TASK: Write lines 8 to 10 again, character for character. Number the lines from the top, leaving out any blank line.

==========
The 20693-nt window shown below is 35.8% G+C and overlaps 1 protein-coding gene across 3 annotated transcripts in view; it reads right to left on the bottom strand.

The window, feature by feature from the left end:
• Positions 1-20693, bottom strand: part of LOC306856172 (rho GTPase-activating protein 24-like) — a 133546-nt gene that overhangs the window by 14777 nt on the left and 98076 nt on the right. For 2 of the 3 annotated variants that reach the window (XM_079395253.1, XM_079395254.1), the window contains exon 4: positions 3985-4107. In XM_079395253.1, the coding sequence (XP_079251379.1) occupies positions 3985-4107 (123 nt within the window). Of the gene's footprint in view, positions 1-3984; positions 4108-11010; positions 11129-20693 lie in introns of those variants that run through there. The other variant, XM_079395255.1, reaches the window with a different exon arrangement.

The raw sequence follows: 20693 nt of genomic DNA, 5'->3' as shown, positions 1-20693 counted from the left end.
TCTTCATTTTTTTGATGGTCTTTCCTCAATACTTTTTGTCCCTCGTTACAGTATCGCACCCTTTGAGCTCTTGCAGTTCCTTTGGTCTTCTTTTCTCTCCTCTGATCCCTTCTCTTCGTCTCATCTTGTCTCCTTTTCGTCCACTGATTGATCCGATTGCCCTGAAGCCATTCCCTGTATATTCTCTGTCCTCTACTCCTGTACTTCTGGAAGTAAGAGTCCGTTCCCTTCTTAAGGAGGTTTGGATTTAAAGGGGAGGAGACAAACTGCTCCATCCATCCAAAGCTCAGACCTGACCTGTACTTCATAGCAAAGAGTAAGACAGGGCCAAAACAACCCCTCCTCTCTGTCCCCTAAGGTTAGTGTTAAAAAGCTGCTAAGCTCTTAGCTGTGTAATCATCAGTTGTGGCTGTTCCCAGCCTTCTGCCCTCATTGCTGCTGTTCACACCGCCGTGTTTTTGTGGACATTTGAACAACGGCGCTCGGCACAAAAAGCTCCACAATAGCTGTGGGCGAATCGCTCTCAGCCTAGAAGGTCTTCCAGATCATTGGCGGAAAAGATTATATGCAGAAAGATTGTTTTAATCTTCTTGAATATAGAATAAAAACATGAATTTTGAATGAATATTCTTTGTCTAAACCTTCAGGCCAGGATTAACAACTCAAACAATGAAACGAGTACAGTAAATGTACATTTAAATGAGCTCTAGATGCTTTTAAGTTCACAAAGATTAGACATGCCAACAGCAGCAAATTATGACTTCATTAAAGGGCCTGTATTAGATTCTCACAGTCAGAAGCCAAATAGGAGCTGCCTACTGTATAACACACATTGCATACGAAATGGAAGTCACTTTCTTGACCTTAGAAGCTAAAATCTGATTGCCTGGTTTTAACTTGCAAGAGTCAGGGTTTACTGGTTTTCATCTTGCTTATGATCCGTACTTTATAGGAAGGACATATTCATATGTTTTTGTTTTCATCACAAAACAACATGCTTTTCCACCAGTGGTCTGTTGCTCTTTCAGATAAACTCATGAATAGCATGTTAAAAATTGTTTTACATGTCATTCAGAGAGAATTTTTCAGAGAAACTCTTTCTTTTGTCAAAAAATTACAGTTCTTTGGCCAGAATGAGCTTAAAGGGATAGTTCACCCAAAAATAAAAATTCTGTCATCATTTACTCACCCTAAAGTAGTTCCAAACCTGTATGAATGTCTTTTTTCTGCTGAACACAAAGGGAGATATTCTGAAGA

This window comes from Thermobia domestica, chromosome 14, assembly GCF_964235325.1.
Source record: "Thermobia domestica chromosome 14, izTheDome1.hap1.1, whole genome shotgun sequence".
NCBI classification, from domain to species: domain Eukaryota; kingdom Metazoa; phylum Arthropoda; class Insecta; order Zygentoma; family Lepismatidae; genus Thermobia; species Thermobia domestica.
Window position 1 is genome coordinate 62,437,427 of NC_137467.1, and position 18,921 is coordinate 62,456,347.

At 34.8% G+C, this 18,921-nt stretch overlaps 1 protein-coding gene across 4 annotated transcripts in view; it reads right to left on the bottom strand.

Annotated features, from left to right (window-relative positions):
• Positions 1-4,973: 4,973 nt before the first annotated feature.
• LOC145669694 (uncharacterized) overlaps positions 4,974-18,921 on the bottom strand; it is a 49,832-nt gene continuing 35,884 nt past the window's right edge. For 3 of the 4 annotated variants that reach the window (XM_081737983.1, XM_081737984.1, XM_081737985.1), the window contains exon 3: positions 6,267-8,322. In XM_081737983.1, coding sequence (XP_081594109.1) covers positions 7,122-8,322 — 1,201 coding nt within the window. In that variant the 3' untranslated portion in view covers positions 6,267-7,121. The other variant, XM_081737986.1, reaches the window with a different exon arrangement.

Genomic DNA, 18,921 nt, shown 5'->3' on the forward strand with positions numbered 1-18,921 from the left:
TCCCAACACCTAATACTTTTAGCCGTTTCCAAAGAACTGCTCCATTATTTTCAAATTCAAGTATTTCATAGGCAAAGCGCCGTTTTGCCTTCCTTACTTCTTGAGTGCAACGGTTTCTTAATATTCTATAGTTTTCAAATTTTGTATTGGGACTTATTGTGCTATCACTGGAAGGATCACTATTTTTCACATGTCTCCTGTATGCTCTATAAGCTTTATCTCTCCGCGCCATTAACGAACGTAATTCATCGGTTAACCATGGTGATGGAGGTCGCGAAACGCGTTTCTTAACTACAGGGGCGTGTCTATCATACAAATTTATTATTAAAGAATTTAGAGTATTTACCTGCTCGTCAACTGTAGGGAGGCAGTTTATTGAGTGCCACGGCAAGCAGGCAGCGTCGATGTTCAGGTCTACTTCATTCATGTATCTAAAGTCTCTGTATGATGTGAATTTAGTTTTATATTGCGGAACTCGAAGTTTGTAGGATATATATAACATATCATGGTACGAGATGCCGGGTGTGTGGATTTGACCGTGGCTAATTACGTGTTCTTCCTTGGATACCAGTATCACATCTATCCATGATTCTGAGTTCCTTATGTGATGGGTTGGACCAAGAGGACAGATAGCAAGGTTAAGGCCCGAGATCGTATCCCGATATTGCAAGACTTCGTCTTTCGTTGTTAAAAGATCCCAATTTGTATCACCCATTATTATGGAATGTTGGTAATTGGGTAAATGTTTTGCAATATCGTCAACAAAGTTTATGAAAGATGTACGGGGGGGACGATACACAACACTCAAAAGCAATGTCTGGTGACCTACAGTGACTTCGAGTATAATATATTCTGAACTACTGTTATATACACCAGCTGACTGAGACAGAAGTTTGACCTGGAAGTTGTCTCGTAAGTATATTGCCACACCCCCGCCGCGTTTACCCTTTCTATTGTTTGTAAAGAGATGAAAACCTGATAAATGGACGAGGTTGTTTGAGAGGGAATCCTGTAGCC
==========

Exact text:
NCBI classification, from domain to species: domain Eukaryota; kingdom Metazoa; phylum Arthropoda; class Insecta; order Zygentoma; family Lepismatidae; genus Thermobia; species Thermobia domestica.
Window position 1 is genome coordinate 62,437,427 of NC_137467.1, and position 18,921 is coordinate 62,456,347.

At 34.8% G+C, this 18,921-nt stretch overlaps 1 protein-coding gene across 4 annotated transcripts in view; it reads right to left on the bottom strand.